Agree, he built his Sevilla side around 2 holding players, think he speaks to that in the same interview, and then deployed Banega behind the strikers.

  6. you have to feel sorry for some of the liverpool players.
    salah didnt deserve to go out the way he did after the season he had and the GK? well, football can be cruel sometimes, he’ll need all his friends and family around him after that shit show.
    it wouldnt suprise me if he was left on the scrap heap now.

    everything went wrong for liverpool last night, it reminded me of our not so fairy tale ending in 06 when jens got sent off, we had to sacrifice pires and almunia let two goals in at his near post whilest henry couldt hit a cows arse with a banjo.

    as for emery and us – a gk and a new dm isnt all we need, but it will be a good start.

  7. I won’t lie when reals goals went in I was quite happy. I always feel Liverpool fans and players feel they deserve success without putting in 100% effort.

    Like this season. They are technically 1 point off they’re tally from last season. And finished one place down. They’ve lost two finals in two seasons and Klopp hadn’t had 3 years of building and they haven’t won anything. At least Wenger won 2 FA cups in that time. Same as spurs. The power shift has occurred… Because they’ve finished above us and have champs league

  8. Which was what they always lambasted us for. “you don’t win cups by playing nice football and scoring lots of goals when it doesn’t count for anything”

    They have the same issue as Arsenal 2006 in all honeslty. Good players that apparently lack the ability to get over the finish line.

    Oh and a dodgy keeper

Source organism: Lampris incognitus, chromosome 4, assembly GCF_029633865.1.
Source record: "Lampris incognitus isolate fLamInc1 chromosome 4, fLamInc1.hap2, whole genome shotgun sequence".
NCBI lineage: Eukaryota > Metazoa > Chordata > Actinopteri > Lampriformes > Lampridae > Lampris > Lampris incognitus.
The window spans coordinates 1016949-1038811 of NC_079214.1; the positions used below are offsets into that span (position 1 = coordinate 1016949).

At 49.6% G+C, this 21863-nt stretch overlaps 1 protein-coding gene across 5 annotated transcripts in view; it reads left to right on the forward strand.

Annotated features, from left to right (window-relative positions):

9. MesutsLeftFoot,

    Thats actually an argument I have has recently with some Liverpool supporters I know. They all say that they have surpassed us and that they are set to challenge for the PL and CL next season but have no silverware yo show for it. I get it, they have looked better than us but how much of that was down to us having the players but not the manager and them having the combination recently yet still nothing to show.

    Sure they play better, but I thought sports was all about lifting silverware?

  10. Like many of you, I’m guessing, when I doscovered that we now have ‘Visit Rwanda’ as a sponsor made I did a double-take. ‘Visit Rwanda’ all over the Arsenal? So I went to the .com site and watched a breathlessly enthusiastic interview with our commercial director – https://player.arsenal.com/video/arsenal-partner-visit-rwanda – and was left wondering about exactly how much loot the Rwandan taxpayer is now handing Ivan for the privilege of cluttering up my club’s shirtsleeves.

    But on balance I thought “Well, perhaps it’s a good thing that smaller African countries are now muscling in on the global tourism market and why shouldn’t they do so by competing for our eyeballs with the oil-rich emirates and the global mega-brands? My memories of Rwanda are that it underwent a traumatic ethnic cleansing orgy in 1994 but has more or less sorted itself out as a functioning democracy in the years since – not an easy trick to pull off in Africa.

    Today, however, I stumbled on this letter in the most serious South African weekly: https://mg.co.za/article/2018-05-25-00-letters-to-the-editor-may-25-to-31 It’s by a Belgian academic and it effectively states that, contrary to the decades-long spin generated by Clinton and Blair since the massacres of 1994, Rwanda’s post-94 President, Paul Kagame, is guilty of a massive ‘counter-massacre’ in 1994 and ongoing brutal oppression of the Hutu ‘under-class’ (the tribe that did the original massacring of Kagame’s tribe, the Tutsis) since then.

    I’m hoping that one of Yogi’s readers may be able to enlighten us with supporting or contrary evidence, but I’m sharing this with you all because, on the face of it, it seems the club may have lucratively stitched itself to a government that has some pretty gruesome skeletons in its closet.